Wonderful results from cornmeal & alfalfa !

gardeningannie(06)October 9, 2010

After nearly losing my front lawn in August to severe heat and drought, I read everything I could on this forum in an attempt to save what grass I had left. Dave Hall from San Antonio ~ how do I say thanks for all your encouragement and excellent advice on how and why to use corn meal and alfalfa and the importants of 'going organic'.

Now into the second week of October and only one of many with oppressive heat and a continued dought, I can dare say I have the only lawn in a many mile radius of Lyndon and Anchorage (Louisville area) that looks 'springtime fresh'!

The keys, I've found, are water,alfalfa pellets, corn meal, compost and some reseeding. I also use an electric mulching mower and always mow high ~ I think this is key in reducing weeds and keeping grass roots shaded. I've also found it important to mow late in the day and never when the grass is the slightest bit damp.

The time and money spent in reviving my lawn have been nothing compared to the joy of not only enjoying the view when every yard around me is scorched and dead, but knowing that with every application, I'm feeding the 'micro-herd' living below, or what's left of it after years of Scott's Winterizer Fertilizer.

I've found organic fertilizers easy to use and relatively close at hand even though I've had to rely on Martha White Plain Cornmeal (yellow or white) in 5 pound bags from Walmart for $2.36 because I haven't found a agricultural source. (I read somewhere on this forum that this type of cornmeal was not the best kind, but I have had excellent results to date.)

I was lucky with the alfalfa pellets as the local Feeder Supply stores carry they in 50 pound bags for around $13 and they have recently ordered a 40 of 50 pound bag of soybean meal for me.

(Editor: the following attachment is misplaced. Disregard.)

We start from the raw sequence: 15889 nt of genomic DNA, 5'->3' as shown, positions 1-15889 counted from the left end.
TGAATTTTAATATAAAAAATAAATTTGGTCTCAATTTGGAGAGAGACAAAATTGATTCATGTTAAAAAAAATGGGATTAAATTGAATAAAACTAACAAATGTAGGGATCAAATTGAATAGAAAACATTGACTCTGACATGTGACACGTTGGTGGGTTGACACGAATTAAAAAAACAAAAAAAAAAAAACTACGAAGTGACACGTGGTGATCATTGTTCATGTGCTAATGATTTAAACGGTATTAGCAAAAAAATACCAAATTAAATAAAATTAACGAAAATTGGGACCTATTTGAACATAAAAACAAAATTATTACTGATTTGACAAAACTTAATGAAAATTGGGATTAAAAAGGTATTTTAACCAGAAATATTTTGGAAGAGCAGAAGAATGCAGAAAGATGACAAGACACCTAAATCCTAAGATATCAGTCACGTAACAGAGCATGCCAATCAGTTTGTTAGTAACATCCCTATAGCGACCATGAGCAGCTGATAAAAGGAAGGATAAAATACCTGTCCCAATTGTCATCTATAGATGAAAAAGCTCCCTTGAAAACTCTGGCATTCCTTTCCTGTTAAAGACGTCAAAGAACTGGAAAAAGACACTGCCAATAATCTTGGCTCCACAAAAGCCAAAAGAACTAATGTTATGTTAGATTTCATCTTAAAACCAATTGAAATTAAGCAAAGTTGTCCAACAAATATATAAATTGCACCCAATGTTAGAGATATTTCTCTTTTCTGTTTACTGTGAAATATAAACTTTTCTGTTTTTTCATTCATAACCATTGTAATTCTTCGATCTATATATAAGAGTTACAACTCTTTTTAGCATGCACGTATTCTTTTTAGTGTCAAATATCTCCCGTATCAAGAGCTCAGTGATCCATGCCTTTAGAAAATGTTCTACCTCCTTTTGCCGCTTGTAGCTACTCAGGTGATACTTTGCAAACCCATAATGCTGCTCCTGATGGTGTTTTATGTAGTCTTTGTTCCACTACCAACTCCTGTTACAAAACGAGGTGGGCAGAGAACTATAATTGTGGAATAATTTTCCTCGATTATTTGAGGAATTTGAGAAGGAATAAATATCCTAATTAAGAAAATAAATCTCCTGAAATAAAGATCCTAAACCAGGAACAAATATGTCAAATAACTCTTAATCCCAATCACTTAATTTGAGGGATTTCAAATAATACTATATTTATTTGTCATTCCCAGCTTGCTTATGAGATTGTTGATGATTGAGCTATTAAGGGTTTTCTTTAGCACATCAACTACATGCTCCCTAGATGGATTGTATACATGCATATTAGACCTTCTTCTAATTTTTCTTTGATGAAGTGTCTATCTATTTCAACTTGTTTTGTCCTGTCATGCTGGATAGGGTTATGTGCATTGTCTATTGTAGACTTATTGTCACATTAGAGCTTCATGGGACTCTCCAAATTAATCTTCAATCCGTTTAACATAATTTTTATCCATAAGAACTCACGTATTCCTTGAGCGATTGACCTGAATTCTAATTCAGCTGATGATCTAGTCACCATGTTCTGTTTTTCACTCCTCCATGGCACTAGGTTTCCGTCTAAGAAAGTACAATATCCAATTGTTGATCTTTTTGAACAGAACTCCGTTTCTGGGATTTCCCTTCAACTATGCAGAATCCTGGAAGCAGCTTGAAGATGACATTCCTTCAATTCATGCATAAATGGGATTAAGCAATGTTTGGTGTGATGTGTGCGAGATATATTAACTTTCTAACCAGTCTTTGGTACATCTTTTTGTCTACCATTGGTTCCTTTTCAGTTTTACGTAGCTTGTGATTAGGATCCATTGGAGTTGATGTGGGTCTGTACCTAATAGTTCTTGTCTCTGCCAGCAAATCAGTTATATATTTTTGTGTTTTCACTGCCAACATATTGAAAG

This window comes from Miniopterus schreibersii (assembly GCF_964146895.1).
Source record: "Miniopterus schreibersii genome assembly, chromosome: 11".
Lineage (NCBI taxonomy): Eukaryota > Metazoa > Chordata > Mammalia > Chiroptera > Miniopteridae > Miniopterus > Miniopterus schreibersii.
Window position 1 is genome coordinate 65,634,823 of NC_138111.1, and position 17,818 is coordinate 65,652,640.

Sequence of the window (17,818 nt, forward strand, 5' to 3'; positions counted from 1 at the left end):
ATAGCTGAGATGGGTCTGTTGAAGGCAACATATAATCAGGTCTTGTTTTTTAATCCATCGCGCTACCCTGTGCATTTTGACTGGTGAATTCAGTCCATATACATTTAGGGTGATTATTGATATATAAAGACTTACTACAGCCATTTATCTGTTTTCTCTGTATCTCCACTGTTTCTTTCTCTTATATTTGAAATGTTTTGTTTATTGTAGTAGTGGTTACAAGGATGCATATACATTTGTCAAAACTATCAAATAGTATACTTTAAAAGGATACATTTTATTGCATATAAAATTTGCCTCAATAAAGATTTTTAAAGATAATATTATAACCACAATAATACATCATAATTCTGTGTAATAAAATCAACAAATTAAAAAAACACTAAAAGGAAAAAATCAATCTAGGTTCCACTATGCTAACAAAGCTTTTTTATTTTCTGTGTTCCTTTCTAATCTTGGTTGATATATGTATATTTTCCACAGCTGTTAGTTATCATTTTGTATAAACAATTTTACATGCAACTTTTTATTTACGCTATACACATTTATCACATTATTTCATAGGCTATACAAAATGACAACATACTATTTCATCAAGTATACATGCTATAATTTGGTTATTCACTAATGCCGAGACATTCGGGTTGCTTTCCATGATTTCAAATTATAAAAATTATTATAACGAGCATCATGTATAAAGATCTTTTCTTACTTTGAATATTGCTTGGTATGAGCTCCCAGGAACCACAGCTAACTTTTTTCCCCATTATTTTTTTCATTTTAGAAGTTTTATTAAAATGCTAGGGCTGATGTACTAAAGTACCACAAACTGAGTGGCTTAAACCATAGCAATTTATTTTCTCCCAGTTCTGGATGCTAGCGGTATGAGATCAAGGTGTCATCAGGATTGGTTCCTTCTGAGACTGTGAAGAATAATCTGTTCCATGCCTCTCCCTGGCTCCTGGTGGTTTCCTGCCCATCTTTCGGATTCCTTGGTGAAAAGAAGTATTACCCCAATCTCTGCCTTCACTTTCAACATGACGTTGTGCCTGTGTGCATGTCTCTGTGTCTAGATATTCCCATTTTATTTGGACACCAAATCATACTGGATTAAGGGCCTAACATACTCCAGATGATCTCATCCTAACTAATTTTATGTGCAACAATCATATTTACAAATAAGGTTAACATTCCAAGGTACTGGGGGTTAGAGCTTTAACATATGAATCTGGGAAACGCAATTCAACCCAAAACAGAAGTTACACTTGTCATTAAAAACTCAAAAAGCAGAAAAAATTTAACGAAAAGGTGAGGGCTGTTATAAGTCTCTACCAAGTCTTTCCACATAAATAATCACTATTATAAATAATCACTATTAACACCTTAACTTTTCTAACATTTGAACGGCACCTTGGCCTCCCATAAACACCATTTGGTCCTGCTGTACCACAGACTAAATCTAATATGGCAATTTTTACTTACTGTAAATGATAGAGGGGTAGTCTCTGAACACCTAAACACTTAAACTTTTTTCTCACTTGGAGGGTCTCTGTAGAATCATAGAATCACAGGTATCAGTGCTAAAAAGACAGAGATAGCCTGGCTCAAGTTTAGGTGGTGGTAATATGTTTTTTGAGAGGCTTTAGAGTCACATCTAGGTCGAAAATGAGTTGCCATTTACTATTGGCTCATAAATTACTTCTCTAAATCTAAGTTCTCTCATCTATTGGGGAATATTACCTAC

In addition, I have applied handsful of alfalfa pellets to each perennial, shrub and tree along with some blood meal and compost.

In closing, all I can say is without this forum and the great help and encouragement found here, I'd probably still be looking at a worn out lawn, a struggling 'micro-herd' and buying chemical fertilizer in hopes of correcting what isn't actually the problem ! Thanks to you all ! gardening annie

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dchall_san_antonio(8 San Antonio)

HA! I suckered another one in!!

Honestly I know the FAQ has been downloaded well over 100,000 times (wish I had a dollar for each one!). Lots of people have at least considered switching to organics but have been scared away for one reason or another. The objective of the FAQ was to dispel the rumors that it was expensive, smelly, and subject to poor performance.

I like to call it "no hassle" lawn care. Water correctly, mulch mow tall, and fertilize. 1,2,3. The first two are more important than the third, but I like the results of organic fertilizing.

If you feed the microbes with organic fertilizer, they will take care of the disease, insects, and keeping it green. DARK green. I can tell you that nobody was more surprised than I was the first time I tried corn meal on my lawn.